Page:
In his book, Murder by the Prosecution (Wilkinson Publishing) ANDREW L. URBAN reports on murder trials that relied exclusively on circumstantial evidence and how these resulted in convictions – since overturned or under appeal. Through exploring these cases he came to recognise a pattern, secret strategies. He now adds the case of Robert Xie to the three examples in his book.
Many people find it difficult to believe that our criminal justice system is capable of repeated and gross errors. But these examples of murder cases show how the prosecution (protected by professional immunity) sought and secured a conviction by applying the secret strategy, three identical ‘imperatives’ in each case – as outlined in Murder by the Prosecution.
This breakdown shows that scenarios (however implausible) invented by prosecutors – when un-checked by judges – can persuade juries and help secure convictions. It’s rare, but not as rare as we like to think. More than criticisms of judicial decisions alone, these convictions undermine the authority of the criminal justice system.
The trigger for such speculative scenarios is lack of direct evidence, combined with failures at the investigation stage. When police are determined to bring a case against their suspect in a murder case and are unable to produce any direct evidence, there is a scramble for circumstantial evidence which can be manipulated to support a hypothesis. It’s called tunnel vision. Any clues or leads that do not fit the case constructed against the suspect are ignored. The brief to the Director Public Prosecutions is then massaged to fit the charge against the accused.
This is where the prosecutor takes over and has to decide whether to proceed to trial with ‘reasonable and probable cause’ that a conviction can be secured on the basis of the evidence. In some cases, as shown here, that decision can only be substantiated by a creative approach that fills in the missing gaps in the evidence. It means speculating what might have happened, how the accused might have committed the murder – and why. To succeed, this approach requires exceptional skills in story telling and jury psychology. But it is wrong and impermissible. Good judges disallow it.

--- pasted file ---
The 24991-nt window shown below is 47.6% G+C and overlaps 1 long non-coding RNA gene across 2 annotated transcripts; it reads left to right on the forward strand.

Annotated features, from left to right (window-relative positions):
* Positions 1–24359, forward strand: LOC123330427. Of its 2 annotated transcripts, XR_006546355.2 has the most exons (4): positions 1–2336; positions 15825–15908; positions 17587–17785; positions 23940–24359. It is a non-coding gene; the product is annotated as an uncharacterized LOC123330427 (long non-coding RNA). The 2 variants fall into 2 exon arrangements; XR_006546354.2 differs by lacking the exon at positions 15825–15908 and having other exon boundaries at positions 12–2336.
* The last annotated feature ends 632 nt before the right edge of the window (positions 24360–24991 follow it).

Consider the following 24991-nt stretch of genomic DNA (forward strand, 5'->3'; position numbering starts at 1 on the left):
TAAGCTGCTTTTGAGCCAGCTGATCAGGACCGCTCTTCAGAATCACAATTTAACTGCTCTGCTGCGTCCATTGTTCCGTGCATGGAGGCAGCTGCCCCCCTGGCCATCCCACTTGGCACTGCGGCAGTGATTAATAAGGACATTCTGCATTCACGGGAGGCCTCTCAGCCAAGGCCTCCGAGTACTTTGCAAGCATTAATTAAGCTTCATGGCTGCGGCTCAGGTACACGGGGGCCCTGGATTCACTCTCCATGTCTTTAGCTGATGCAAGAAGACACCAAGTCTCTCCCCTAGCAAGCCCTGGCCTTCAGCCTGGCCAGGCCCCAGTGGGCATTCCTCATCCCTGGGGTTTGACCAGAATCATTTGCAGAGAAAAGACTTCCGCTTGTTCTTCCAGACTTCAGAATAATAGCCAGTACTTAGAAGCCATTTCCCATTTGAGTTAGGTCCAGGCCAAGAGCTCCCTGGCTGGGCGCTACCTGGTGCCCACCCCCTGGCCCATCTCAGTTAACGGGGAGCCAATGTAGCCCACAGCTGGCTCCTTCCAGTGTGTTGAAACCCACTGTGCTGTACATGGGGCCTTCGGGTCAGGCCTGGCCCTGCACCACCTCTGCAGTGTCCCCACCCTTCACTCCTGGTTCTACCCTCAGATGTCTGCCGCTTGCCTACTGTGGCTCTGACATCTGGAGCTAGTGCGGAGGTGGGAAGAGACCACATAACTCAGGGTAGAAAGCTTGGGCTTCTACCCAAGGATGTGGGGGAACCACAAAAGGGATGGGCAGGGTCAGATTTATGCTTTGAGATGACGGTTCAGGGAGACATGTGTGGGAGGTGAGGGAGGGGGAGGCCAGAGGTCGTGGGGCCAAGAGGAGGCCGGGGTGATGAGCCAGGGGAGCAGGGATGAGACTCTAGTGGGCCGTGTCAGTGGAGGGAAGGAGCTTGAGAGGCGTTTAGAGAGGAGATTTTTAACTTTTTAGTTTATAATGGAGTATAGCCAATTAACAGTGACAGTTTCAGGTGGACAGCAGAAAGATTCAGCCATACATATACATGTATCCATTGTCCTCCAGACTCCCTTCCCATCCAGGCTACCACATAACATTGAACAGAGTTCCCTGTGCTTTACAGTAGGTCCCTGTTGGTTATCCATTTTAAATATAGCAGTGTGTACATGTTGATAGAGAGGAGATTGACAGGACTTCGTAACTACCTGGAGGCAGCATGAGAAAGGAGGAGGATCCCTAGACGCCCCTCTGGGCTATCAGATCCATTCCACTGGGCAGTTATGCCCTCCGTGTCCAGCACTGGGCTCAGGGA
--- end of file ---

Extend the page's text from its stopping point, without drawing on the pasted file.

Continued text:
HOW IT WORKS – THREE IMPERATIVES
Three imperatives to deliver a conviction when there is no direct evidence of murder against the accused:
Establish and/or embellish conflict between accused and victim and/or potential motive, however slight.
Speculate a scenario describing the murder in detail, even if implausible. ‘Sell’ the story to the jury.
Present any forensic and/or expert witness evidence angled to implicate the accused, playing on judge and jury ignorance about forensic and other technical or scientific matters.
Establish and/or embellish conflict between accused and victim and/or potential motive, however slight
Gordon Wood case (acquitted on appeal in 2012 four years after 2008 conviction, 17 years after Byrne’s 1995 death)
The prosecutor (Mark Tedeschi) put it to the jury that Gordon Wood and his girlfriend Caroline Byrne, were in conflict and she was ready to break up. He sought to press this claim with statements from some who knew the couple, although the evidence was not entirely fool proof. He did not reveal to the jury that feeling unwell two days prior to her death, she had sent Gordon Wood a chirpy text message which she signed as ‘your sick chicky babe’.
At the civil trial in March 2017 where Wood (following his successful 2012 appeal) was suing for malicious prosecution, his barrister Barry McClintock produced medical documents that referred to Byrne’s depression and a previous self harm episode. Her depression was an issue at trial, and Tedeschi agreed, saying “It was incumbent on the Crown to disprove suicide.”
McClintock’s last words to Tedeschi were blunt: “I put it to you that whatever purpose you had did not serve the purpose of justice.”
In the Chief Justice’s decision to acquit Wood, he also refers to another motive the prosecution tried to argue: “The … suggestion was that Mr Wood had told Ms Byrne about the shady business dealings of Mr Rivkin, and then determined that he had to get rid of Ms Byrne as part of the cover-up.”
The Chief Justice concluded, “the suggested evidence of a motive involving Mr Rivkin is so thin that it should never have been left with the jury.” He said it was “entirely speculative and internally inconsistent”. Although it meant killing the person he loved, it was said that Mr Wood chose to do this rather than lose his job. “To my mind there was nothing in the evidence which justified the prosecution’s speculation with respect to Mr Wood’s motive.”